Take a look across all of your activities to determine what kind of assistant would be the most helpful to you in the short- as well as – in the long-run. What are the things you LOVE doing, are great at, and getting paid for, and what are the ones you simply hate?
The “Strategy & Accountability team”
Besides the “Implementation team”, you and your business also need a so-called “Strategy & Accountability team”: coaches, consultants, mentors, mastermind, just to name a few. Having them on your team will not only provide you with an extra set of eyes and minds, helping you set higher goals, conquer greater challenges, seeing things from a different perspective and being held accountable. Their expertise could also put you and your business on a fast track to success by helping you predict, plan or and avoid timely and costly setbacks.
To illustrate this, I would like to share with you my personal story: When I started my business, it didn’t take off at the rate I had planned. And that became one of the biggest issues I’ve faced as a business owner. Feeling I failed myself was nothing compared to the feeling I had failed my husband and our family!
So why the heck couldn’t I break through the revenue goal I had set? Why was I able to help others but not myself?
I tapped into my experience as an employee and MBA knowledge and insights, I studied the traits of successful entrepreneurs, listened to webinars and tele-classes and read any report I could lay my hands on. Instead of seeing the desired results, I simply became overwhelmed by all the information and all the options, disappointed in not seeing results and paralyzed by the fear of failure.
Running a business was no longer fun, rewarding and enjoyable. Instead, it became a burden because I only focused on lost opportunities and obsessed over every penny I wasn’t bringing in.
Finally, I took a chance on partnering up with a coach. I found a mentor and a mastermind group. They were the right mix for me and with their help, it hit me: I was lacking accountability!
Once I regained my composure, put procedures and systems in place, and began tracking all business activities, set exact goals for every aspect of my business and tracked the progress and the process… ..that’s when things started to crystalize.
As a result, business quadrupled in just one month, and two more experts joined my VBM Pro team. And when it comes to money, I realized that in order to succeed, you need to be willing to invest not only time and emotions, but also money. Only this way can you expect to see doubled, tripled, even quadrupled returns. I’m still far from where I want to be, and know I can be. Yet seeing the progress is rewarding in itself.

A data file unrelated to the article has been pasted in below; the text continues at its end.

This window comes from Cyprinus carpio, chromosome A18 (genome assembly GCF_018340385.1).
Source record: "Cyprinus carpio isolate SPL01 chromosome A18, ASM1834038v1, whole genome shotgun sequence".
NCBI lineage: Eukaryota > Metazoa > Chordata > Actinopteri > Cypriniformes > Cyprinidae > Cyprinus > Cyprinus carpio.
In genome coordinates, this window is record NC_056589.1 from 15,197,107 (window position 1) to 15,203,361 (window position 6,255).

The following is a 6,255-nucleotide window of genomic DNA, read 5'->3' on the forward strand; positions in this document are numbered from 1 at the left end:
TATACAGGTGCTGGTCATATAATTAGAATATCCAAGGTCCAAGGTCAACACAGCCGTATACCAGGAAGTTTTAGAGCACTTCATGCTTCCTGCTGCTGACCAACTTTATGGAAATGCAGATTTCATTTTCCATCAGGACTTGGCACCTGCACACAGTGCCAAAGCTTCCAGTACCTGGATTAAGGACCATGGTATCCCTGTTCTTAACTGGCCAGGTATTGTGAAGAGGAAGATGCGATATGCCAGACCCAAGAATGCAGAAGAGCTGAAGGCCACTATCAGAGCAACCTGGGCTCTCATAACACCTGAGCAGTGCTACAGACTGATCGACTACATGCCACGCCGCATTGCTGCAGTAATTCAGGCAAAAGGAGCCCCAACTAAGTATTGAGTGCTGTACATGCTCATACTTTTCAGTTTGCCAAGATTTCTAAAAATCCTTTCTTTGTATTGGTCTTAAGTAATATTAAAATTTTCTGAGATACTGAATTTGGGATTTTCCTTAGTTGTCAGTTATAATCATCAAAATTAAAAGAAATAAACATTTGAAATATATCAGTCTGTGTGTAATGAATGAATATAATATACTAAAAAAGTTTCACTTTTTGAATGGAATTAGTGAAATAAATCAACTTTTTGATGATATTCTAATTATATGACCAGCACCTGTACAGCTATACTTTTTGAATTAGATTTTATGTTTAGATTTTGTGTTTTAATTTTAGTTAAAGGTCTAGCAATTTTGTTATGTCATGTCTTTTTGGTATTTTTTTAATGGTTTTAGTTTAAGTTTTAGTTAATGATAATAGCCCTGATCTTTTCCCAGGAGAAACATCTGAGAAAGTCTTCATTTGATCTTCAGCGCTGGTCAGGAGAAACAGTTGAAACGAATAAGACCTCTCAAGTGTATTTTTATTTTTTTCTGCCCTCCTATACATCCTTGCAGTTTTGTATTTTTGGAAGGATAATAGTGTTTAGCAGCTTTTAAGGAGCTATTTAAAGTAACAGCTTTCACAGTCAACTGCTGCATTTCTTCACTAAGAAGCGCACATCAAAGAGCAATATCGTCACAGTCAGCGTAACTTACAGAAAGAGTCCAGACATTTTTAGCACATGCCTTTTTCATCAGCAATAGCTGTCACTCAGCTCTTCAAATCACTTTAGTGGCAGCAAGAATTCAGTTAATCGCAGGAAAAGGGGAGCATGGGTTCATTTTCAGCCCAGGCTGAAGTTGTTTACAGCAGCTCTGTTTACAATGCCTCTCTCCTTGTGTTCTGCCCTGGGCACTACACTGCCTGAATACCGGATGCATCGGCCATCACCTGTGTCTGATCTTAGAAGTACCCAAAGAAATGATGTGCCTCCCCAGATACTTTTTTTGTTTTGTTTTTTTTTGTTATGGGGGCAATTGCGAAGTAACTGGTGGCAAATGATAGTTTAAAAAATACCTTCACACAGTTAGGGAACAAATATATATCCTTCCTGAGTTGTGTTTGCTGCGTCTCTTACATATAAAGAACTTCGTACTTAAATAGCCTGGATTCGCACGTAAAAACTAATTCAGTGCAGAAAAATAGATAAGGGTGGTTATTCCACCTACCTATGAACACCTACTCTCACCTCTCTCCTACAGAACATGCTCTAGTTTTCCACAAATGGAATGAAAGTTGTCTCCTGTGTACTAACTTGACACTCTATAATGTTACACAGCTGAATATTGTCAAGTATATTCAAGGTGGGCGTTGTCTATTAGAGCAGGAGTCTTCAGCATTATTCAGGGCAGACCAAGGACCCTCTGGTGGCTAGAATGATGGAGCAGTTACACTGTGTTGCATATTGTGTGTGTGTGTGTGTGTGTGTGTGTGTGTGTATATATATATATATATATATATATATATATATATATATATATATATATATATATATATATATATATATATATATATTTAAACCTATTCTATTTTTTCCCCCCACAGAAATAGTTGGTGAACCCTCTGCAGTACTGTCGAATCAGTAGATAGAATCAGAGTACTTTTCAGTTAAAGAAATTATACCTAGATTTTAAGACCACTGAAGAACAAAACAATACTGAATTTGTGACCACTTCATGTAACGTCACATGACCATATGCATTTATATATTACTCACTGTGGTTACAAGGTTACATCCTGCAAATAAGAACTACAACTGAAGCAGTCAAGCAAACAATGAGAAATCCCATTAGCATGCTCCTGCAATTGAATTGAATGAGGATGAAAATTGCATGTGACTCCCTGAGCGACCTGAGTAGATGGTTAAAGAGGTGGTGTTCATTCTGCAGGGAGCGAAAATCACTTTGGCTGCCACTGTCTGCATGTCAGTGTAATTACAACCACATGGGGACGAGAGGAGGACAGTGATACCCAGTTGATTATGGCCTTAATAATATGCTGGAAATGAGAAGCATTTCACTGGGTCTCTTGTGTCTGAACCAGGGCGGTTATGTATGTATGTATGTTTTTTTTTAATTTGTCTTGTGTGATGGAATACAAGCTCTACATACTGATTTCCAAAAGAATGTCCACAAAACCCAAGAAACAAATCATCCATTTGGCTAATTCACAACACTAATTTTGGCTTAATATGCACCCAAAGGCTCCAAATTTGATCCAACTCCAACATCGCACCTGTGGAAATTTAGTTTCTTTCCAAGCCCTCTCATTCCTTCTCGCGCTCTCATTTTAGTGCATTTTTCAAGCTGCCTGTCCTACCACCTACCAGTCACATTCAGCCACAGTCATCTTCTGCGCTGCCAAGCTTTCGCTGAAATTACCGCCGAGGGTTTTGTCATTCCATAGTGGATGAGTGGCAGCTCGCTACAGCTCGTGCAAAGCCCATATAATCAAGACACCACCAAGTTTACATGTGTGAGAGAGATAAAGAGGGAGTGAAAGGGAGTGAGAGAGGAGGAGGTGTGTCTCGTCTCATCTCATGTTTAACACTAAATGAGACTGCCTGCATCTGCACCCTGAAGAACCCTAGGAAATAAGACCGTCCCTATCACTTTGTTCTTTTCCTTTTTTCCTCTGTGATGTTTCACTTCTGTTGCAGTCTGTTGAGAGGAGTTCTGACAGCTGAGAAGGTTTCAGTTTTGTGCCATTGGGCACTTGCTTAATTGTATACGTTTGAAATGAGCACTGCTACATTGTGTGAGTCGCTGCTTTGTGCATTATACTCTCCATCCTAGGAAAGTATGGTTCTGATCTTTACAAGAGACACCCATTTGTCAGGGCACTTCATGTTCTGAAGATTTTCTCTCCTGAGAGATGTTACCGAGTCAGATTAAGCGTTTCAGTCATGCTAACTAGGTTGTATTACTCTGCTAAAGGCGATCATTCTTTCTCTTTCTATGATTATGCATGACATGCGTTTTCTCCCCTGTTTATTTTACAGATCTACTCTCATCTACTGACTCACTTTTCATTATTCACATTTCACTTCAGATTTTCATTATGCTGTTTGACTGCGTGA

So, increase the odds of your business’ long-term success and stop doing it all on your own.Read More
NOTE: This is the first post in a series of guest posts answering the question; “What Advice Would You Give New Entrepreneurs?”. Over the coming weeks, a number of people who I admire and respect will be answering this question on the blog, and I think you’ll get a lot of value from their advice! Today’s post is from one such person, Melissa Krivachek, who has had a big impact on my coaching business … I couldn’t think of a better person to start with. Enjoy!
As a new entrepreneur it can be scary, and intimidating to walk away from the pay to live life your way. It can also be overwhelming because you have to wear so many hats. Success doesn’t come easy and it isn’t cheap. Actually it’s just the opposite. You’ve taken on the responsibility of playing many roles, multi-tasking, and goal-setting but as you get up and running you’ll realize very quickly that just isn’t enough. You’ve been taught to set goals, make plans, and figure out how you are going to do it but none of that really works.
So, I’d tell you to forget about goals, forget about the plan and figure it out as you go but never focus on the “how”. Now, you’re probably thinking “well I’ve spent hours planning, preparing, and I know my goals!”, but you still haven’t figured out the secret code to living the life of your dreams and having everything you want. Life is as simple or as hard as we make it. The difference between those who have it all and those who are just starting is they understood one principle.
That principle is “Your heart knows what it wants. Your head just thinks it does”. What do I mean? Well if you ask yourself the question: “What do you want for yourself, family, and business?”, you already know. But the problem is you’re bombarded with opportunities, shiny objects, social media, technology, endless books on success, and after consuming all of these you find yourself in the same position. Broke, unhappy, and miserable. You long for more, you deserve more, and you can have more. How? Well, I want you to consider this that every goal or a great majority of the goals you’ve set for yourself don’t ever get accomplished. You know the ones I’m talking about.